BUSINESS COLUMN: QUESTIONS
MANILA, MARCH 5, 2007 (STAR) SKETCHES By Ana Marie Pamintuan - The economic figures are good, and the growth targets until 2010, though ambitious, appear attainable.
So why arenít the rosy economic figures translating into better lives for the poor?
Why canít we stop the exodus of millions of our people for greener pastures overseas?
Why are most of our neighbors still doing better than us?
And why do we remain heavily dependent on foreign aid, especially from Uncle Sam?
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Speaker Jose de Venecia Jr., whoís taken to wearing a charm bracelet to protect him from backstabbers and other vile spirits, had an explanation years ago for the failure of economic growth to trickle down to the masses: the growth simply could not keep up with the population boom.
For a tangible trickle-down effect, De Venecia said the country needed an annual growth rate of 7 percent. Thatís the inspiration for the administrationís "Plan 7,8, 9" Ė the growth targets for the next three years Ė although no one will admit that it was borrowed from De Venecia.
Curbing population growth is one solution, but thatís out of the question under the Arroyo administration, which wonít risk incurring the ire of the Catholic Church. Family planning isnít going to be pushed especially in an election year.
So the other approach is to work on economic growth.
Much of the rosy growth figures can be attributed to the billions of dollars remitted annually by overseas Filipino workers. The figures are expected to rise further as the exodus continues and the quality of those leaving shifts from maids and blue-collar workers to professionals, including doctors and nurses.
This may be good for the National Treasury, but brain drain is bad news for any country. Already the exodus is taking its toll on the public health care system and education. Then there are the social costs, with long separations straining marriages and family ties.
We go back to our question: If the economy is doing great, why are our people still leaving in droves? Surely itís not just a sense of adventure that drives our people to teach English in Cambodia or risk kidnapping by toiling in the oil fields of Nigeria.
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Globalization has facilitated the migration of workers all over the planet. Even people from developed countries leave their homelands to resettle elsewhere.
But not on the scale that we are seeing in our country. A tenth of our population is now overseas. Many of them are armed with skills that are badly needed here.
The best way to end the Philippine diaspora and bring home our workers is by giving them opportunities for a decent wage in their own country.
This is possible in an export-driven economy, or in one that is a favored destination for foreign investments. Our economy is middling in these areas compared with many other Asian countries.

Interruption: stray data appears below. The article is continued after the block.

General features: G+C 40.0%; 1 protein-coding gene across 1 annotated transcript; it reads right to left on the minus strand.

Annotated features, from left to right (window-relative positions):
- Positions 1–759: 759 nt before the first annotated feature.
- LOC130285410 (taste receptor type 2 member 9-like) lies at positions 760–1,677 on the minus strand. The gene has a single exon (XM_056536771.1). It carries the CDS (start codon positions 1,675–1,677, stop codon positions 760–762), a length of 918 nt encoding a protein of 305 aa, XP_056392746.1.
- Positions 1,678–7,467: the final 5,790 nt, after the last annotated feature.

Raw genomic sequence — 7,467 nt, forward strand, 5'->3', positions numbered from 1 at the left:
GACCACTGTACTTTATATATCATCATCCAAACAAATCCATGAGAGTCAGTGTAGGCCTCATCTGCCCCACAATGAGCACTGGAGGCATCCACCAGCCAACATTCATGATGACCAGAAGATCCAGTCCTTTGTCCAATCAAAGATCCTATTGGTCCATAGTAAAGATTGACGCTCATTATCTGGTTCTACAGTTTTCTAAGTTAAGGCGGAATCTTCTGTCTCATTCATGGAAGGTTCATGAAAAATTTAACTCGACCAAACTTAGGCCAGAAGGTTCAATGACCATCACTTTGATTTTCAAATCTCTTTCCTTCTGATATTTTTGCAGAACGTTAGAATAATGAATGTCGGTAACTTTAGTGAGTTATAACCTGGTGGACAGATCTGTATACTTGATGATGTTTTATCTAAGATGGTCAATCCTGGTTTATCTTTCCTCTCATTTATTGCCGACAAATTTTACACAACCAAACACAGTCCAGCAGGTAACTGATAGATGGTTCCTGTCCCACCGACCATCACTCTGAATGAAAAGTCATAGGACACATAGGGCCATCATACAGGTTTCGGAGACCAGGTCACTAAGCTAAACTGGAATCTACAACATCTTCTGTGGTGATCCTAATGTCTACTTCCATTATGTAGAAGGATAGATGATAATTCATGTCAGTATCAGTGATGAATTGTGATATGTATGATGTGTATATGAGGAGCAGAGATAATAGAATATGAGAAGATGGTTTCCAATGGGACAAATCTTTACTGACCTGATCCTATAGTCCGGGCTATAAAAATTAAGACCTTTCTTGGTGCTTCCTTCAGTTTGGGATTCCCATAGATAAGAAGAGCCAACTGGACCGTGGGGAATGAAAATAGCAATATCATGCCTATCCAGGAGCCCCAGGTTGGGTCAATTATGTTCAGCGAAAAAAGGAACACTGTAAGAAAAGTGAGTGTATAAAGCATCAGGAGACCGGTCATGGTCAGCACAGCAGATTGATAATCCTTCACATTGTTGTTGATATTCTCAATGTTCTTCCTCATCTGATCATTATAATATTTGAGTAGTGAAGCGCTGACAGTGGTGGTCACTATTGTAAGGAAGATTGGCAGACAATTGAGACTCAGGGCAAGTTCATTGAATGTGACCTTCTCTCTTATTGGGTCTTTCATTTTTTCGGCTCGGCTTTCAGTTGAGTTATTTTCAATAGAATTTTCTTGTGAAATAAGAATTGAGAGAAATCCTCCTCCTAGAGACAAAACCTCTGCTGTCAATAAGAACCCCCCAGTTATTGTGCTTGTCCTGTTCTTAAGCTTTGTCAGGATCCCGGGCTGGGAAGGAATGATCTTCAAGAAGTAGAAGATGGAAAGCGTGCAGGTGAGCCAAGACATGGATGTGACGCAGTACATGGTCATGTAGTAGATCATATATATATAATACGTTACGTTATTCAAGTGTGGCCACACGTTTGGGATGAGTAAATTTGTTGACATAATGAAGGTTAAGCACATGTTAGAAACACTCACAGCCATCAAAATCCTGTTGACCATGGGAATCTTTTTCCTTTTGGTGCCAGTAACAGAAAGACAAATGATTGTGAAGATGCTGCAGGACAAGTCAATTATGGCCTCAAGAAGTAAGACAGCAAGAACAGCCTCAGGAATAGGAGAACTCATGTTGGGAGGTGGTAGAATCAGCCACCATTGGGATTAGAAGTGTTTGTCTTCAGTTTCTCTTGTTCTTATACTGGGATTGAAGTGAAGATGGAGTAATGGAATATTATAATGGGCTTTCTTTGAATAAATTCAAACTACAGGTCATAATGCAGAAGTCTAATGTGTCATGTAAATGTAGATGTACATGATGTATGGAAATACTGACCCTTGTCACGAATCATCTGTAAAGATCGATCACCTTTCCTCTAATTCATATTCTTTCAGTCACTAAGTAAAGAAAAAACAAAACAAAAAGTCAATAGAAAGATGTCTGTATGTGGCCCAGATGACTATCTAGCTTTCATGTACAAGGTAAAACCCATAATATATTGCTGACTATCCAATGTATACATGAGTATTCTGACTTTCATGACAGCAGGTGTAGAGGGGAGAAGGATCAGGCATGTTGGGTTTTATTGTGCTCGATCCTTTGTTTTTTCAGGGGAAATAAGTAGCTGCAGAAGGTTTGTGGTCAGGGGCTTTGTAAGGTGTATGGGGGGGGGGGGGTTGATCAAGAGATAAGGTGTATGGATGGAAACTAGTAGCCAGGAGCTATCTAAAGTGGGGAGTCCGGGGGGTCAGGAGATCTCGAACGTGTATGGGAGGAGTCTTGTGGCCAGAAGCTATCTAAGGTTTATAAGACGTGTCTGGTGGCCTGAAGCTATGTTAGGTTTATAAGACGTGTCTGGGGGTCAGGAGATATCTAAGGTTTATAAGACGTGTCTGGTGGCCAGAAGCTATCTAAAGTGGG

Investors are pleased with recent fiscal and economic reforms and are generally bullish about the countryís prospects for the year. Their main concern is whether the reforms can be sustained, and whether other measures to create a better investment climate can be implemented.
Politics, which should work for the public good, has become so poisoned that it compromises certain economic policies and has become a concern for investors.
Areas of improvement have been pointed out to the government by different business groups at different times in the past years. Investors want better infrastructure, lower power costs, predictability in economic policies, a better regulatory environment, transparency, accountability, the rule of law and less red tape. They want democratic institutions to work.
In many of these areas, our neighbors have done their homework better. Thailand has been shooting itself in the foot in the past months but is still doing pretty well, Vietnam looks set to outpace us and even Cambodia is rapidly catching up.
Export and foreign direct investment figures are promising, but they can be better if we can stop the slide in national competitiveness.
But many sectors are wallowing in complacency, refusing to change so they can survive global competition.
It will take years before we can reverse the deterioration in the quality of education and the skills of our workforce. We should be in panic mode by now over the state of public education.
Other countries are fast-tracking the improvement of their human resources by subsidizing the education of many of their citizens in the top western universities, or else building schools and importing world-class educators for their citizens.
Our education officials will need to come up with measures to give Filipinos world-class education, without which our country cannot survive in a global economy.
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For now world-class education is available only to those who can afford it.
A study will have to be made of the distribution of wealth in this country. If rosy growth rates are simply making the rich richer and the poor poorer, and if the same miniscule fraction of the population controls the bulk of the wealth, thatís not national progress but the perpetuation of a long-entrenched oligarchy.
The economy has been one of the undeniable strengths of the Arroyo administration. In this election year, the political opposition should be prudent in its criticism of economic figures, because the oppositionís irresponsibility has been a big drag on national progress.
But the growth is not enough; many other things need to be done, urgently. The economy is doing well. It can do much better.
Chief News Editor: Sol Jose Vanzi
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